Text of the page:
Hillary Clinton's presidential campaign is based on the promise that if you liked Barack Obama's economic policies, she will continue them for the next four years.
In fact, she promises to double down on them by raising capital gains taxes, which would crush business expansion, job creation and stronger economic growth.
She has a number of other tax hikes up her sleeve to pay for dozens of new social welfare programs she wants to enact as part of her campaign strategy to outdo socialist Bernie Sanders in their race for the nomination.
But 65 percent of the American people think our country and its economy are going in the wrong direction, and with good reason.
Economic growth, as measured by the gross domestic product (GDP), dramatically slowed to a crawl in the last three months of 2015 to only 1 percent, and isn't doing so well in the first three months of this year, either.
"Employers added 242,000 positions in February, but 304,000 more Americans reported working part time," says business economist Peter Morici.
All the network news shows ballyhooed the first number, to suggest the economy was doing great, and all but ignored the second one. And major newspapers failed to mention it at all. Here's what TV news anchors left out of last week's February jobs report:
-- The "number of unemployed persons at 7.8 million was unchanged," according to the Bureau of Labor Statistics (BLS).
-- The number of long-term unemployed (those who were jobless 27 weeks or more), at 2.2 million, was unchanged, accounting for 27.7 percent of the nation's unemployed.
-- Another 6 million Americans were employed part time "for economic reasons" (also referred to as involuntary part-time workers), showing little change since November.
"These individuals, who would have preferred full-time employment, were working part time because their hours had been cut back or because they were unable to find a full-time job," the BLS said.
-- Add another 1.8 million Americans whom BLS number crunchers define as persons who "were marginally attached to the labor force." They "wanted and were available for work, had looked for a job sometime in the prior 12 months," but they were not counted by the government as unemployed "because they had not searched for work in the four weeks preceding the (BLS) survey."
And that's one of the dishonest ways the government lowers the unemployment rate well below its real level.
The other scandal that raises its ugly head each month is the nature of the low-paying jobs Americans are being forced to take because good-paying ones are not available.
The news media report the bogus increase in total jobs, but don't point out that a very large number of them are in poorly paid retail jobs, including ambulatory health care services, food and beverage servers in bars or restaurants, and the larger retail sales sector.
The numbers of jobs created in these categories are sizable. Low-paid employment in food and drinking places added 40,000 jobs in February. But that's hardly the mark of a full-employment economy operating on all cylinders.
The decline in average hourly earnings also went largely unreported, with employees working fewer hours (34.4 hours) as employers cut their payroll costs.
The Obama economy's job anemia isn't just in the low-paying sectors. "Higher-paying jobs in manufacturing, mining and the oil patch continued to disappear," Morici points out.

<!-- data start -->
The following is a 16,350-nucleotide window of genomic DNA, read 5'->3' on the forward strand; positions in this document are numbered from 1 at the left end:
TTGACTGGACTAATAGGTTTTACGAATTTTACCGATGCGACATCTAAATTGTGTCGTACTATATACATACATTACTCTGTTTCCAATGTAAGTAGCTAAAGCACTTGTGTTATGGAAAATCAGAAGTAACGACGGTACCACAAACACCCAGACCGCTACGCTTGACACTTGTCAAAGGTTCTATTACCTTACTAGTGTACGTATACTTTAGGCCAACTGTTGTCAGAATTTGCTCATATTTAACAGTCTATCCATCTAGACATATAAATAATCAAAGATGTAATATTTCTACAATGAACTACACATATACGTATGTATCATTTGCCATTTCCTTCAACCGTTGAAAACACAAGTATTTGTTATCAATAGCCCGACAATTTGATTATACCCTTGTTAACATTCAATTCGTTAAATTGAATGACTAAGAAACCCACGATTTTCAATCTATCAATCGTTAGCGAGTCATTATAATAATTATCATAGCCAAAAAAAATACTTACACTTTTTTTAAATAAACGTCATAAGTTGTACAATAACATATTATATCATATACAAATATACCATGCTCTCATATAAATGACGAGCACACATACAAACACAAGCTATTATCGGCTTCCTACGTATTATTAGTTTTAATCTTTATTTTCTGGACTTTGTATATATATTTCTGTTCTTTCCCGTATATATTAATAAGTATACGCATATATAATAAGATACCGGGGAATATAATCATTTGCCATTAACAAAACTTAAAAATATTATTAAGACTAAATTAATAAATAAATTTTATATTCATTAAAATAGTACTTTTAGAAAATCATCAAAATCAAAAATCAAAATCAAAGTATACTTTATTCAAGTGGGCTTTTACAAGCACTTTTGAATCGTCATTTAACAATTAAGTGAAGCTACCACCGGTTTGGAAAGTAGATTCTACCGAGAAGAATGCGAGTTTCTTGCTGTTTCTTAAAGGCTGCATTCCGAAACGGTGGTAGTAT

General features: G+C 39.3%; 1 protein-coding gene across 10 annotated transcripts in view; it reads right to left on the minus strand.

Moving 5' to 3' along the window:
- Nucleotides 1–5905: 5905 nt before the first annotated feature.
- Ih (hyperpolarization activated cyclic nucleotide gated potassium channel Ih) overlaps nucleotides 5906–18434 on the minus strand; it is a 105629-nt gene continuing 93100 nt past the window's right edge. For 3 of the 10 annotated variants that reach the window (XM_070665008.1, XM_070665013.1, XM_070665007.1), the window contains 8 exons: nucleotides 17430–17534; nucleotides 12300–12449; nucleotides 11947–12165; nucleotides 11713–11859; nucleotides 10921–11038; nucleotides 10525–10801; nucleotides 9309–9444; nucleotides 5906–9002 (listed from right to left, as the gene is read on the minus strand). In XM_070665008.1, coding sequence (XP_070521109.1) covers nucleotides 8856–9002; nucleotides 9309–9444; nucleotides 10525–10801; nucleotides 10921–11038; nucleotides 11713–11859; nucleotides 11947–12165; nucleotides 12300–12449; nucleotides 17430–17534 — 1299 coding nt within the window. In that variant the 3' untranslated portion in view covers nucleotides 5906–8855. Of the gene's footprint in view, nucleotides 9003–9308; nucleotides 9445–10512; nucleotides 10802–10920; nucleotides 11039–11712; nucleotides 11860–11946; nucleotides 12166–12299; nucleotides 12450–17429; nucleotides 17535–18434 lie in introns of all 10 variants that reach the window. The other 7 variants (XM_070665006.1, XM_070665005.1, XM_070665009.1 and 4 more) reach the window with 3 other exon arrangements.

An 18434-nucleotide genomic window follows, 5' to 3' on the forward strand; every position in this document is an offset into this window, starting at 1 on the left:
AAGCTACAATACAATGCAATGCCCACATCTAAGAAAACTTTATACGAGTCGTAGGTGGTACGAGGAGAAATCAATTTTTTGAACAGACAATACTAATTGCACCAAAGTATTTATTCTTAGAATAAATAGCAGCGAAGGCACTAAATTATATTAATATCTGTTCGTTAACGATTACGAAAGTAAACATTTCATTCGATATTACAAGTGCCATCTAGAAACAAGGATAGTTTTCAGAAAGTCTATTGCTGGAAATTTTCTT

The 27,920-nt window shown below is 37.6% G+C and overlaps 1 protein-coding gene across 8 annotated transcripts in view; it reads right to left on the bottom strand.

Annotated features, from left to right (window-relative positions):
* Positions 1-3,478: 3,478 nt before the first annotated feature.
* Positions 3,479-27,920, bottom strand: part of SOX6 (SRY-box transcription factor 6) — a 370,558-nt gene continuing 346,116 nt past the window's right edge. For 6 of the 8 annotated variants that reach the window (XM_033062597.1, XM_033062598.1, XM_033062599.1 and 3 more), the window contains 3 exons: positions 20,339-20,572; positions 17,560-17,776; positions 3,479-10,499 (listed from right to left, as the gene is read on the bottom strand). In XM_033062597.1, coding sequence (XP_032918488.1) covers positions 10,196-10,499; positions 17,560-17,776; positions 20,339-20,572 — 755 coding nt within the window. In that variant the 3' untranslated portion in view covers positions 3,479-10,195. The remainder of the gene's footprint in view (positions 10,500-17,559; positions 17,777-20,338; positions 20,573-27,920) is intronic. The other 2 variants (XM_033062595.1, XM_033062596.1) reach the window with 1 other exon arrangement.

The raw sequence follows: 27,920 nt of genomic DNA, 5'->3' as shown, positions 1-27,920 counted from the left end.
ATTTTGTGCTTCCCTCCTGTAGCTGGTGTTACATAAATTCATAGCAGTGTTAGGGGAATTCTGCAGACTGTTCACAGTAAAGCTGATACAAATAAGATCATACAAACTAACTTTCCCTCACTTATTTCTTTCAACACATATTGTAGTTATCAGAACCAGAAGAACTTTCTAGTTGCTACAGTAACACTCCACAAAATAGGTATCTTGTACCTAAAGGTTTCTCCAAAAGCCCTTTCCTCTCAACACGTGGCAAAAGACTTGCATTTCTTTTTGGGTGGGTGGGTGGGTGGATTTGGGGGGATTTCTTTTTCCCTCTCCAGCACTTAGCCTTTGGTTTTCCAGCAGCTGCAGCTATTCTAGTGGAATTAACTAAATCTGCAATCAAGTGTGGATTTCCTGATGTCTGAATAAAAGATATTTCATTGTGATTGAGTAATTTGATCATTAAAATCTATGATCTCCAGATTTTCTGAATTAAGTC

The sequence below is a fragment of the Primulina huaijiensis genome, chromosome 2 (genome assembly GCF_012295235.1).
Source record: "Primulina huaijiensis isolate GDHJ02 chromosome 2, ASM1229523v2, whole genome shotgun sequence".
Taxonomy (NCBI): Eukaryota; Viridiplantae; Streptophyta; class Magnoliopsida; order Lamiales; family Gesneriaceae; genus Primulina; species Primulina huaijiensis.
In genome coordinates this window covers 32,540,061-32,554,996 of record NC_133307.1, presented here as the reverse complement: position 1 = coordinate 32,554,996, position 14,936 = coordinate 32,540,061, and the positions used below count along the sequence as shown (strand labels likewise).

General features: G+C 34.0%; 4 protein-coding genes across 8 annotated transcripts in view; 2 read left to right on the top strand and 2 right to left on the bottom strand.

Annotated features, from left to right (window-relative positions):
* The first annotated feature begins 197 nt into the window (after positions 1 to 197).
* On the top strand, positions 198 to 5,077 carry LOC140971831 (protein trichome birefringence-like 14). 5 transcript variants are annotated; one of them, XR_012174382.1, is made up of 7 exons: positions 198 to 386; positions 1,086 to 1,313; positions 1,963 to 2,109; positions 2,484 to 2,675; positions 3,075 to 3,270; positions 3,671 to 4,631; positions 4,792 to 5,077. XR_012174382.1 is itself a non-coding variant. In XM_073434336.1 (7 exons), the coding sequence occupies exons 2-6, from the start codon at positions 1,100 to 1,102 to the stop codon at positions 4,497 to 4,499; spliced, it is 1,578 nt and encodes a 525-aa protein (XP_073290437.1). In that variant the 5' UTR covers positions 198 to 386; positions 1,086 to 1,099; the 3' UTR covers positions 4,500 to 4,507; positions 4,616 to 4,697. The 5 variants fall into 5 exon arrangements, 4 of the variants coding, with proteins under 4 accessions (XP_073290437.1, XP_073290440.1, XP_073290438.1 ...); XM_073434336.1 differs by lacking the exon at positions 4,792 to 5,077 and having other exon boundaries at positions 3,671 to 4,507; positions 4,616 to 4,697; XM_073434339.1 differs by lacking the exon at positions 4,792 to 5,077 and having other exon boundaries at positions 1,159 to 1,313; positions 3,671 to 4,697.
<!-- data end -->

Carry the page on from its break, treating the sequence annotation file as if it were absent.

The growing inability of millions of Americans to find full-time, good-paying employment combined with "sinking pay hardly paints a picture of economic health," Morici says.
The weak labor numbers, followed by recent declines in the stock market, and forecasts of the economy growing at less than 2 percent this year, have ignited fears of another recession.
Even Obama, who has been ignoring these and other economic troubles in his final year in office, was forced to defend his economy's subpar performance.
Cherry-picking numbers from another decade to make his case last Friday, he maintained that businesses were "creating jobs at the fastest pace since the 1990s."
But there is no possible comparison to the high-paying, high-tech job boom created in the last half of the 1990s as a result of a big cut in the capital gains tax rate that President Clinton signed into law to boost job growth.
Obama raised taxes on capital formation and is reaping a slowing economy that's clearly been one of the weakest in decades. He will go down in history as one of the most insular presidents in modern American history, one who has made one excuse after another for his failed economic record.
In the beginning, George W. Bush was to blame when the economy didn't come bouncing back in Obama's first term and unemployment was still high. Then when economic growth sagged and the economy stalled again, he blamed the weather. Now, Europe's recession and China's slower 4 to 5 percent growth rate is blamed for our 1 percent GDP.
As Obama blessedly heads toward the end of his term, he ignores the economy's weaknesses. Housing sales are nothing to write home about. Retail sales have been weak. People are adding a lot less debt to their credit cards, says the Fed. Chain stores are closing across the country. For many Americans, the economy has slipped back into first gear in his final months in office.
So now Hillary Clinton, who was once known by party moderates during the Clinton presidency as "the liberal in the White House," promises to follow Obama's agenda to the letter. She has pledged to raise taxes on the rich, including a higher capital gains tax her husband opposed because it would slow economic growth and kill jobs.
Thank God for the Republican Congress. If she wins in November, her soak-the-rich tax plan will be dead on arrival.
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